The first spears of the new season’s native asparagus appeared the other day in markets, farmer’s and super. Oh dear.  The competition to produce the early asparagus reminds me of that silliness of yesteryear, the Beaujolais Nouveau Run and its attendant absurdities that used to liven up dull days for newspapers in the 1980s.

What happened to that familiar burst of excitement that I used to feel when the first fat spears appeared in the kitchen? When I was nobbut a lad, asparagus would appear suddenly and gloriously, around about St George’s Day (23rd April), setting off a fearful bout of gluttony as we gobbled down fat spears glistening with butter (or even, daringly, hollandaise sauce) about a month, whereupon the asparagus gluttony stopped and strawberry-and-cream gluttony took up the slack a few weeks later.

Out of curiosity I bought a bundle, but I can’t say that I was tremendously impressed. They did not have the oomph, the potent, slightly sulfurous sweetness of memory. This may well have something to do with modern varieties, such as Mondeo, Backlim, Gijnlim, Guelph Millenium and Stewart’s Purple. These are grown for their productivity and the uniformity of their spears rather than their flavour. They lack the intensity, not to say the romance, of old varieties such as Connover’s Collosal and Martha Washington. But also there was the manner of their growing, in polytunnels, which extend their growing season.

Most people reading this blog will be committed to eating seasonally. Not for us strawberries in January, asparagus in November or pheasant in July. Purists may even insist on no oysters in June or cèpes in May and geese only between Michelmas and Christmas. Thing’s taste best in season, we say. They’re at their peak, at their most plentiful. The finest flavoured asparagus I can remember eating was picked wild in the Monte Lucretili, the hills above Rome. They were thin, stringy things, more asparagus threads than spears, but, oh, the explosion of pea-sweetness and artichoke-sulphur. We ate them mixed into an omelette as yellow as marigolds sitting in the sun on Easter Day.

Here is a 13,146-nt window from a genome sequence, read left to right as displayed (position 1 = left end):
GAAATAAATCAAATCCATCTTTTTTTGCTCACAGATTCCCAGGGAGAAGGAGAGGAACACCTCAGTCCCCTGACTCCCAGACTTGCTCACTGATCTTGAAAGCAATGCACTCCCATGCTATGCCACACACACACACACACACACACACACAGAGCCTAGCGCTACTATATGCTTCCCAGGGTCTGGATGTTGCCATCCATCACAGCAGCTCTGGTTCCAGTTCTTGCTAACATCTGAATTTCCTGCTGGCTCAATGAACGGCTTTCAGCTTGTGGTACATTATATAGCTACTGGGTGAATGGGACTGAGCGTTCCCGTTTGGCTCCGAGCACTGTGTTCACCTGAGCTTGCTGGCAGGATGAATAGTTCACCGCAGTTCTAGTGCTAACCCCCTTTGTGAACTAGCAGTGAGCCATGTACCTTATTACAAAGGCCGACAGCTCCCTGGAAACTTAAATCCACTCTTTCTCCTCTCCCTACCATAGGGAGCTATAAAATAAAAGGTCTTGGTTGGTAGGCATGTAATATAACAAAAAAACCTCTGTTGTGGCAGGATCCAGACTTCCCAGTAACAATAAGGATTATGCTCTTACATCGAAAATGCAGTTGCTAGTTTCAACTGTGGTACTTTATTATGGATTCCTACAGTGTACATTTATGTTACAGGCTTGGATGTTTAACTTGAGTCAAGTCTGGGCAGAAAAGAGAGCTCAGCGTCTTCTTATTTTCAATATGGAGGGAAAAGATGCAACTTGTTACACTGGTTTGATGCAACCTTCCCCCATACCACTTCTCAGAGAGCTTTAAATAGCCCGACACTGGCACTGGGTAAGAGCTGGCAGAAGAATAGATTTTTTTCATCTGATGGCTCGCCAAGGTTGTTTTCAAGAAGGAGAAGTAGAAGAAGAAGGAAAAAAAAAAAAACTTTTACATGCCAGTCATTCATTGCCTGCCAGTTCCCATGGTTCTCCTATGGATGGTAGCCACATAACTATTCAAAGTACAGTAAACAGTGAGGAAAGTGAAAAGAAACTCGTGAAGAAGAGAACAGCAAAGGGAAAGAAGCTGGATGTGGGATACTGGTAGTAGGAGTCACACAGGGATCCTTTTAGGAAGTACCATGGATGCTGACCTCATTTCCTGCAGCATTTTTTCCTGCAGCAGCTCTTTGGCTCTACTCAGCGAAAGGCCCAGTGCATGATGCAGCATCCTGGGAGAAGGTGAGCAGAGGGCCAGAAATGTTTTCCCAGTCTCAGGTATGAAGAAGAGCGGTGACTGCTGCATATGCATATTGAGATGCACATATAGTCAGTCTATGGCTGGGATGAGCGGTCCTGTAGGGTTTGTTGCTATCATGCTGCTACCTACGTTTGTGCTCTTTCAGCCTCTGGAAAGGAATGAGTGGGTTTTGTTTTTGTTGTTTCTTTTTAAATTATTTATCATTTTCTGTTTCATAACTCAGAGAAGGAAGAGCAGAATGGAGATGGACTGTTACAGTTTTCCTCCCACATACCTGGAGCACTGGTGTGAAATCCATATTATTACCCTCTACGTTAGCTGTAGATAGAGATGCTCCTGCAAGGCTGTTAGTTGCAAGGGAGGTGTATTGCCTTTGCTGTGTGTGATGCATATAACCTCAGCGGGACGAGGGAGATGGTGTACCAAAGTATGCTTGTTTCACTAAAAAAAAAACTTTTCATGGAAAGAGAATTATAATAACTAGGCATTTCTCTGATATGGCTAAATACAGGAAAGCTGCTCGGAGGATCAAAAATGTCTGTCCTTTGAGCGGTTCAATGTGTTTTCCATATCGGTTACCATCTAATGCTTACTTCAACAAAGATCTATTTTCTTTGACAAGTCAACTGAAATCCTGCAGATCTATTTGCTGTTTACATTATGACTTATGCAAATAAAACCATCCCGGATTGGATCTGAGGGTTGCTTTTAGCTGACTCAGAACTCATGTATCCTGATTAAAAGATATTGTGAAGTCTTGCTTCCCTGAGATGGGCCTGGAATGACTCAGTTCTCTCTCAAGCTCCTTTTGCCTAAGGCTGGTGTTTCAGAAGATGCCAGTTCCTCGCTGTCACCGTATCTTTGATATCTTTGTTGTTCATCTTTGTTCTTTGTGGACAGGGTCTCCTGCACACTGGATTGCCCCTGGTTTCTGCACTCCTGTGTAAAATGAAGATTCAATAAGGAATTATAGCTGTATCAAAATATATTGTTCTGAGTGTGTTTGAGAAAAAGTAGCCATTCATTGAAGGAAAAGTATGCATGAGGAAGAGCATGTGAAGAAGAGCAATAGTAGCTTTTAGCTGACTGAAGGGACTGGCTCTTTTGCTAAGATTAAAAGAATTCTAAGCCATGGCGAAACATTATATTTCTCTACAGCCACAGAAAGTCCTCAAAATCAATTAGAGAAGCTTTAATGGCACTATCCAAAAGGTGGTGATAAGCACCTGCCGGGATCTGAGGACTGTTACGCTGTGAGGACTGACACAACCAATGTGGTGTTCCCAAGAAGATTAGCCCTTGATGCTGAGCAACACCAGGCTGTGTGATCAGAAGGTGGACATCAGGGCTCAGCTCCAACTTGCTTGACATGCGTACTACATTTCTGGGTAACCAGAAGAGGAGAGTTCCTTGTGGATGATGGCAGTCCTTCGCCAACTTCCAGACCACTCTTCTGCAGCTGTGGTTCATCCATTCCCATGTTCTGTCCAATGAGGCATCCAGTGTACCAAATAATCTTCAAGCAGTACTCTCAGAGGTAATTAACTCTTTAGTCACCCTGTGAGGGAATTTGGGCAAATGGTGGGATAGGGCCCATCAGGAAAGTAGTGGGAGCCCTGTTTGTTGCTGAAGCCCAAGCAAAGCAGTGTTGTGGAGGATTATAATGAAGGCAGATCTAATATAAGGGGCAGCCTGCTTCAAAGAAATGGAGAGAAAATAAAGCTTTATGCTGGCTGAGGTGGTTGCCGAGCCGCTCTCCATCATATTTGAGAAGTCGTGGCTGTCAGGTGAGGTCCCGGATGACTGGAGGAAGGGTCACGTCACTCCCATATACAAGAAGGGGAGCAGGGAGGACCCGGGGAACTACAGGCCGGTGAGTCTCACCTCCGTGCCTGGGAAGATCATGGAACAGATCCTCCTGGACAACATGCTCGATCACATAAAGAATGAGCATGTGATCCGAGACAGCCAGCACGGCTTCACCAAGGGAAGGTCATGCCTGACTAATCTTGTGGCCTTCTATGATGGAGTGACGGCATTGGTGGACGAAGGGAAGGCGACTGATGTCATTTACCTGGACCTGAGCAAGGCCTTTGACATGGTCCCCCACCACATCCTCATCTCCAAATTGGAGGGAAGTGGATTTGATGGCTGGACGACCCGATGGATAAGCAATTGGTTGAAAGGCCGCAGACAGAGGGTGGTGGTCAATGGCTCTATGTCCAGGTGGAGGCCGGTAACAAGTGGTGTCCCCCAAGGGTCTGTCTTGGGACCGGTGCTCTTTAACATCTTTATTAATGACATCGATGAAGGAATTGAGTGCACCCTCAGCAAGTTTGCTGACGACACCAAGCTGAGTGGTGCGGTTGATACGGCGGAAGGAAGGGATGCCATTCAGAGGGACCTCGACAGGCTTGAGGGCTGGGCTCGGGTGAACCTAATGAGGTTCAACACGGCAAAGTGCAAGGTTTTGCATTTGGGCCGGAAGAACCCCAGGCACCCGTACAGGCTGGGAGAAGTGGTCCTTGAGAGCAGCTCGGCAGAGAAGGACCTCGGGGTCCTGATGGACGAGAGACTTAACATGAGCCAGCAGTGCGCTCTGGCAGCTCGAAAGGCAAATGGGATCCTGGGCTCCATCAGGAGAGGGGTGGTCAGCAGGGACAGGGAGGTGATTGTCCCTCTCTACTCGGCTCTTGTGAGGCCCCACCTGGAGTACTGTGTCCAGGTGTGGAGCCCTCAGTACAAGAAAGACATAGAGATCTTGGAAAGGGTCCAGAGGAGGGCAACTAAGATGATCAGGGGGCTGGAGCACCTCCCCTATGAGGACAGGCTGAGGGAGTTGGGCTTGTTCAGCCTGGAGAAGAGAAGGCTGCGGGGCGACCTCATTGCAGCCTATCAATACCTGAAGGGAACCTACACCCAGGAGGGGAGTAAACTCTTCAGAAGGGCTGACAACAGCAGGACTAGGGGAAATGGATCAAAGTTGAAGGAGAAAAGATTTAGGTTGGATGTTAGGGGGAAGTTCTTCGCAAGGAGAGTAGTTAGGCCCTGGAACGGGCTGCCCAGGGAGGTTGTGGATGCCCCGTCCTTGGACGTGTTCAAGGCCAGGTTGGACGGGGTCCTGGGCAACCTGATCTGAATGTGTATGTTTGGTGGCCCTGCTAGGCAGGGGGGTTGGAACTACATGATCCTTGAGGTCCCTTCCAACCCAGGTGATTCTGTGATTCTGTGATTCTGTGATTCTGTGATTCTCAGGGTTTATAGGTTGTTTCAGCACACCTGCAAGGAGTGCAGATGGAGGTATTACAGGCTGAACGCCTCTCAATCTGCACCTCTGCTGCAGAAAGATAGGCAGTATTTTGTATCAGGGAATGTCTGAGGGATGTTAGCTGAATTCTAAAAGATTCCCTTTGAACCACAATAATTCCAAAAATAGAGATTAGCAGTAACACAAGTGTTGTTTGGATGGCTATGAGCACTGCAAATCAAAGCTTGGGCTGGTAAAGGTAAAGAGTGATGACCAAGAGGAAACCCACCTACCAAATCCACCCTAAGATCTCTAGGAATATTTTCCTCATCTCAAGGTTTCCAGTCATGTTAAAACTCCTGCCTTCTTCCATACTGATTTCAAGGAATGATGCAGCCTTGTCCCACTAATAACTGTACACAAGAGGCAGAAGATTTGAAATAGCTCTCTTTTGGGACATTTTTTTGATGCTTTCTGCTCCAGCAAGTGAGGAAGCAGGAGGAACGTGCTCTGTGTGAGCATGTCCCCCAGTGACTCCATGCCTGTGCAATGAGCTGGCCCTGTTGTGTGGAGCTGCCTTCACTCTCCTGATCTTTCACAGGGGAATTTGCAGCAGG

Perhaps I’m too obsessive about seasonality?  After all, most of the fruits and vegetables we now think of as our own, did not originate in this country, and enjoyed rather different conditions and seasons in their place of origin. Tomatoes are a case in point. Naturalized and acclimatised now, there was a time when they were immigrants from the Americas (along with potatoes, chillies, maize, tobacco, chocolate, turkeys and venereal disease), where their season was very different.

Even now, their seasonality of the tomato is blurred. We think of them as a summer summer veg, but in my experience as an ardent (and usually unsuccessful) tomato grower, they only really mature outdoors in September and October, making them an autumn fruit. According to absorbing and irreplaceable New Book of Apples by Joan Morgan & Allison Richards, in the 19th Century the apple season began with ‘tiny Jenettings, followed in mid-August by the new Irish Peach.’ Before Christmas was marked by Blenheim Orange and  Claygate Pearmain, December by the Cornish Gillyflower, while Ashmead’s Kernel waited until the new year, and d’Arcy Spice came into it’s own in May. So what was the apple’s natural season, in that case?

The fact is agriculturists have striven for bigger, better, more productive fruits and vegetables, with longer growing seasons, since we first put down roots. The polytunnel, hydroponics and computer-controlled glass cities of today are merely contemporary equivalent to hot beds, glass houses, walled gardens, irrigation, and all the other technologies introduced and used by farmers to beat weather at its own game and grow crops down the centuries. And that’s why der spring is sprung early this year, and der grass is riz, the sparrow’s grass in particular. 

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